She had begun building the Manning Tree House, (now Azelia Ley Homestead Museum), on the Manning Estate. In 19l5, her mother, Florence Manning, had divided Lucius Alexander’s estate into portions for each of her children, and 152 acres was transferred to Azelia. The house was completed in 1923, although it was not until after her husband’s death in 1927 that Azelia came to live there permanently. The house was constructed of limestone with two distinct wings – the main residence and kitchen wing which were connected by an enclosed verandah.

Azelia did not have any children and did not appear to have many friends. In fact, accounts of Azelia portray her as a very well read woman who only wore black, and she earned the reputation of becoming a recluse. She was known to have stood on her verandah taking pot-shots at anyone trespassing on her land. Her dogs, horses, chickens, cows and garden and afternoon ‘drives’, either in the buck board sulky or later by car, occupied her days. She continued to run her farm and manage her properties well into her eighties. Azelia died in 1954.

After her death, the homestead fell into a state of disrepair and it was not until the early eighties when the City of Cockburn, with the assistance of a number of prominent citizens in the district, decided to restore the residence and transform it into a museum. On the 12th November, 1983, the Azelia Ley Homestead Museum was officially opened to the public. The Historical Society of Cockburn took on the duties of custodianship of the museum and has continued to assist in maintaining the residence and its displays, which are dedicated to the cultural and material history of the people of Cockburn.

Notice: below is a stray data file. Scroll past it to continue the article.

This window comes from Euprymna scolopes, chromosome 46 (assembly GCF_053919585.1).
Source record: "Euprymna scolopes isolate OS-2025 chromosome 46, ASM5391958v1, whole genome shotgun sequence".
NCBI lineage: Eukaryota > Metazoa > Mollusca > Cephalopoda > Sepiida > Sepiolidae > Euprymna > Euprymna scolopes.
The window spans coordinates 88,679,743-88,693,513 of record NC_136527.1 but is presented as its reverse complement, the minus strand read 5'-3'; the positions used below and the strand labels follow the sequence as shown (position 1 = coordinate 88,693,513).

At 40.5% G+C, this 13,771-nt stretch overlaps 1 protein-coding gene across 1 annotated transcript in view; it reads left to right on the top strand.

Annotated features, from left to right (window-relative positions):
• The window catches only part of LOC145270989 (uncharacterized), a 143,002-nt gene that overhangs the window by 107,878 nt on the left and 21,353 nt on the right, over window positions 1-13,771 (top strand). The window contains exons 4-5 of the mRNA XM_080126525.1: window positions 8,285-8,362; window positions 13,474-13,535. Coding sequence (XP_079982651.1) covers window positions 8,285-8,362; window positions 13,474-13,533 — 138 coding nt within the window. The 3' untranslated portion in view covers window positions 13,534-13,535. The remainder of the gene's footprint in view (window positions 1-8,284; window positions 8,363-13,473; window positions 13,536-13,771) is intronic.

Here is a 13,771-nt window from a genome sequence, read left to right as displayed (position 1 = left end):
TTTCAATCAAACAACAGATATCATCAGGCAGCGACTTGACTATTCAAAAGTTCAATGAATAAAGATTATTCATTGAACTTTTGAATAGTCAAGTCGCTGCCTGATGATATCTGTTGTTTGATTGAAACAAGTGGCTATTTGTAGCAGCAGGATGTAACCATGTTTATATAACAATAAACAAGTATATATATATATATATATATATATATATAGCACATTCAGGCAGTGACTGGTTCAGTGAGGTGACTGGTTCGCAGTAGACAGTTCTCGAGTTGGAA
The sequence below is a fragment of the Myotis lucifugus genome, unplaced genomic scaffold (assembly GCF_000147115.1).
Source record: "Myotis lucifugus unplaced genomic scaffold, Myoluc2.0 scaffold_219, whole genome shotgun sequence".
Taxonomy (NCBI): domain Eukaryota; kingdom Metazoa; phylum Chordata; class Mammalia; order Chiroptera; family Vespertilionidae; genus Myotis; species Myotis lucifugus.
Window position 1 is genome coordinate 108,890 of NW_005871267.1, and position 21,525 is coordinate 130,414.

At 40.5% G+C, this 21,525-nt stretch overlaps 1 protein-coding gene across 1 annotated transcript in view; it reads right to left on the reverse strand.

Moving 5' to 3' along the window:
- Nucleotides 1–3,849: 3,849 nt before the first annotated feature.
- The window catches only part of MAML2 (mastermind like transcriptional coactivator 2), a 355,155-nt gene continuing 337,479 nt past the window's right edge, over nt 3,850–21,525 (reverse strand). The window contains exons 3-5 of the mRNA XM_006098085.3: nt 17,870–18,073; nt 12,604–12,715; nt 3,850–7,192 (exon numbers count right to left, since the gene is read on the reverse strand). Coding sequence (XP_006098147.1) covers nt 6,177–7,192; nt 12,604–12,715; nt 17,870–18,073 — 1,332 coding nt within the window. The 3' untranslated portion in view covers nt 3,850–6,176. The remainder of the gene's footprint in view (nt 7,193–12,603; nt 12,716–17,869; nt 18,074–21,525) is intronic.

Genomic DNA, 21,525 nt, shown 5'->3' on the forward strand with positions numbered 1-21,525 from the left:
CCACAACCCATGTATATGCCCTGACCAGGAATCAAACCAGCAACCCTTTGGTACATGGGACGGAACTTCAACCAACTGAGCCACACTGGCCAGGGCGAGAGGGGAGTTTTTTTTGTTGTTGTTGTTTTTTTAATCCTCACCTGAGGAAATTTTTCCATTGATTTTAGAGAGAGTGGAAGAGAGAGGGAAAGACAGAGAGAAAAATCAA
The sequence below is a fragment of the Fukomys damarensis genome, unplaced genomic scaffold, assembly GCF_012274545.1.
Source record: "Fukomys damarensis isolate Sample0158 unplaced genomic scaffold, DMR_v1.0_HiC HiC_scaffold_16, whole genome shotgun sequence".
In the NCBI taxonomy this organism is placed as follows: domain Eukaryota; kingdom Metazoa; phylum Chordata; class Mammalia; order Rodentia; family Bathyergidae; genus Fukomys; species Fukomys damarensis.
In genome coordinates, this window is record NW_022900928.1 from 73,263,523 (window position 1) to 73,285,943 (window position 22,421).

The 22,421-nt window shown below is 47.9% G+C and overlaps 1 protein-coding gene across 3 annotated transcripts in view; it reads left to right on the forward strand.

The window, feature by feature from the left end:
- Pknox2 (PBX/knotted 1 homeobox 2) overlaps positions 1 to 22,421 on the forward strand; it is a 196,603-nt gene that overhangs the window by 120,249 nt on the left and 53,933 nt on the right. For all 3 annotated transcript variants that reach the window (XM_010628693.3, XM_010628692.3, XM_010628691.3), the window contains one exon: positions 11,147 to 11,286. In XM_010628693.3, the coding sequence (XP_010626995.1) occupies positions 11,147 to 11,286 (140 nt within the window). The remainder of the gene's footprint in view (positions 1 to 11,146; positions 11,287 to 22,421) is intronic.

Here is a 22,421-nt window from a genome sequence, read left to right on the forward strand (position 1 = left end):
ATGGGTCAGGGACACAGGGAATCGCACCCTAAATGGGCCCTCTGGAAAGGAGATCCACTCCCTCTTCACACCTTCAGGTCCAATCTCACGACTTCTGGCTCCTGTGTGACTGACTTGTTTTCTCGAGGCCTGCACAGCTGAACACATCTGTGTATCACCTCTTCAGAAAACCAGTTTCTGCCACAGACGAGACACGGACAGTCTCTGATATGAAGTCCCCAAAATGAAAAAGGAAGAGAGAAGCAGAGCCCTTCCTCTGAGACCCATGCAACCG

Adjacent to the museum building is The Wagon House, where an interesting collection of horse drawn vehicles and a variety of early farming implements and machinery are exhibited.

Davilak Ghost

An interesting tale from the early days of the Homestead.

Davilak Fire

On Wednesday 30 November, 1960 a bushfire destroyed one of Western Australia’s oldest family homesteads.

Further reading:

Cockburn : the making of a community by Michael Berson; published by City of Cockburn, 1998 (Facsimile edition). Borrow from Cockburn Libraries

The merchant princes of Fremantle : the rise and decline of a colonial elite 1870-1900 by Patricia M. Brown; published by University of Western Australia Press, 1996. Borrow from Cockburn Libraries